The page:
While there were actually fewer viruses and vulnerability announcements in April than in other recent months, the alerts that did come out affected more companies than usual. Microsoft Corp. alone issued eight new or updated alerts that were rated as important or critical. Those alerts patched holes in all current versions of Windows -- affecting nearly every enterprise IT shop.
''Generally, there are a lot of alerts but each one usually affect products that only so many people have on their networks,'' says Kevin Nelson, a co-founder of Threat Focus Inc., a security company based in Tustin, Calif. ''When you have eight big announcements from Microsoft, that's pretty much covering everybody out there.
''April happened to be the perfect storm with so many alerts coming from major vendors all at once,'' he adds.
Nelson also notes that his customers have to deal with an average of seven to 10 alerts in a typical month. But this month, many have been slammed with 20, and some of the largest enterprises had to handle upwards of 50 alerts.
Besides the eight Microsoft alerts, Cisco and Sun issued several of their own in the past 30 days.
''All of this takes a lot of time to deal with,'' says Nelson. ''An administrator has to evaluate the alert and what the vendor is saying about it, and then they have to download the patch, test it and then deploy it. We talked with several IT administrators and they were distinctly overwhelmed.''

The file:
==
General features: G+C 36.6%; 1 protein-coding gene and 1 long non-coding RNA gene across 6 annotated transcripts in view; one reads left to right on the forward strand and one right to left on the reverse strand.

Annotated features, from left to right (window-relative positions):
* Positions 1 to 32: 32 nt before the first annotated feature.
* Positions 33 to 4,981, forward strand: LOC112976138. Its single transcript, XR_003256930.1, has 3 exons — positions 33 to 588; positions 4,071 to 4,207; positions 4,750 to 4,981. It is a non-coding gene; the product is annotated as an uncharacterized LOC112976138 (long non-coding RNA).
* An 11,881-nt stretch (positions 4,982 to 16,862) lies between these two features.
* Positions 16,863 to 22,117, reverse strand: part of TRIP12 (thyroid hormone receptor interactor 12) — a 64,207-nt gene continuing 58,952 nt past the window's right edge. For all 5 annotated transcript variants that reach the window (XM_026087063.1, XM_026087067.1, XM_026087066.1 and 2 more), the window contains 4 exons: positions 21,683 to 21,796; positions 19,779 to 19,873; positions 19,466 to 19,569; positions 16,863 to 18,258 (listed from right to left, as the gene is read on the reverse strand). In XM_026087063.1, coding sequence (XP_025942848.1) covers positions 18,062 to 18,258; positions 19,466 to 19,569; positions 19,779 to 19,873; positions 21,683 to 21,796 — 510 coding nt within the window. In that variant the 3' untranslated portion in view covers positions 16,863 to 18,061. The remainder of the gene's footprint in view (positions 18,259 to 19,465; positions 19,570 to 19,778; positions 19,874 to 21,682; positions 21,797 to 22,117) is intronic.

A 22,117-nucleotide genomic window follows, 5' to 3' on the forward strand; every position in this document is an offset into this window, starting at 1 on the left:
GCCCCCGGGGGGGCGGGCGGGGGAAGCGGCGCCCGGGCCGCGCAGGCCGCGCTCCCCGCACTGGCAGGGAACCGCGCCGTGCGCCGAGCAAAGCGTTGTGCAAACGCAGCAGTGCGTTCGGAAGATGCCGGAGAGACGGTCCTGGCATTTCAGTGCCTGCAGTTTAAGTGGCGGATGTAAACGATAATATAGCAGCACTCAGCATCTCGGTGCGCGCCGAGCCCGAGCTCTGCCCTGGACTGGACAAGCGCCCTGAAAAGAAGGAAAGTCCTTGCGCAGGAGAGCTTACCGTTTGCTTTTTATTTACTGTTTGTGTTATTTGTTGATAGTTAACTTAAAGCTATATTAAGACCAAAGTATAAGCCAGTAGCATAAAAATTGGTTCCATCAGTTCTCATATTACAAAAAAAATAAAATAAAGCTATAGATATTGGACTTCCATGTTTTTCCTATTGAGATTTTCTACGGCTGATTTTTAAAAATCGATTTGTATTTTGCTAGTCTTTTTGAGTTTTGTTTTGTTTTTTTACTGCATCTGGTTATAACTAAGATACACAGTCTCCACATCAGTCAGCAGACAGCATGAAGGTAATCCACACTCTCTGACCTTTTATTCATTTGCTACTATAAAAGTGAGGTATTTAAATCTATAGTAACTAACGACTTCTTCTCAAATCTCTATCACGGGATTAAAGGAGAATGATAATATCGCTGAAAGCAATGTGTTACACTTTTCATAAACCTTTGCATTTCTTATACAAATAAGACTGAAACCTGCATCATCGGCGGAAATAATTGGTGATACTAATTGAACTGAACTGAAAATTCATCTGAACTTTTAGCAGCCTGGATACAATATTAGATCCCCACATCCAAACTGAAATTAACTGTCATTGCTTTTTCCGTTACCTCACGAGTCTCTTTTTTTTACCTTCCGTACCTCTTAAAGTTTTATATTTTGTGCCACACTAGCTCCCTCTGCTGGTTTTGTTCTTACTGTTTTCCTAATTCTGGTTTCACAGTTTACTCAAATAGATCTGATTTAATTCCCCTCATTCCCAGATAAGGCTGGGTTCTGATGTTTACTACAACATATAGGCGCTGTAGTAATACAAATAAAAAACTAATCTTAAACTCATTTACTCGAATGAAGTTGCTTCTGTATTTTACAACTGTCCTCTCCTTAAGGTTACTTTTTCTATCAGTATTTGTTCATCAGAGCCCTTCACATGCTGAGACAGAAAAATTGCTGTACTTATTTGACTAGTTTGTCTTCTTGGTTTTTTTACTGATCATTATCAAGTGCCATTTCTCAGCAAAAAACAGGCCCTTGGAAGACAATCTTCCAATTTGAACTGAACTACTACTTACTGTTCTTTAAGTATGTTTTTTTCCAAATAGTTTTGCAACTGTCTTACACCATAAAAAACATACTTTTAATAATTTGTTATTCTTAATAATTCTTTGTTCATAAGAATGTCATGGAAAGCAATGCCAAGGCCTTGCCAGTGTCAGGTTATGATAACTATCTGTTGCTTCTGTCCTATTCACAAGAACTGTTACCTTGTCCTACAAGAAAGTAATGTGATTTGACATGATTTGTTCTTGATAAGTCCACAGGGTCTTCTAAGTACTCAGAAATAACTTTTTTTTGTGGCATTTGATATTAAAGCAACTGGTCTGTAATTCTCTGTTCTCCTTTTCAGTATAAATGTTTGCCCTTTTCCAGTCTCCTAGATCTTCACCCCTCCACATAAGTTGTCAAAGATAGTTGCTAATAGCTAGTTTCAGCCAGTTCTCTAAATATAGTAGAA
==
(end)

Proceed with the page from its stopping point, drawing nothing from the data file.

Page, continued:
Steve Sundermeier, a vice president at Central command, a security company based in Medina, Ohio, says a continuing flood of variants from the Netsky and Bagle families of worms are keeping administrators hopping. And on top of that, they're still dealing with the Object Tag vulnerability in Windows.
''There is no sign of these two worms slowing down anytime soon,'' says Sundermeier. ''And every variant means a new update to our software and every update means it's one more thing for IT managers to download and deal with.''
And with all of these alerts, patches and viruses to deal with, it's getting pretty hard to get anything else done.
''Anytime you have security issues that you have to deal with, you go into fire fighting mode,'' says Nelson. ''You're not able to work to the plan you had prior to that. All of that gets pushed to the side.
''IT administrators are tired,'' he adds. ''And the month of April has made them more tired.''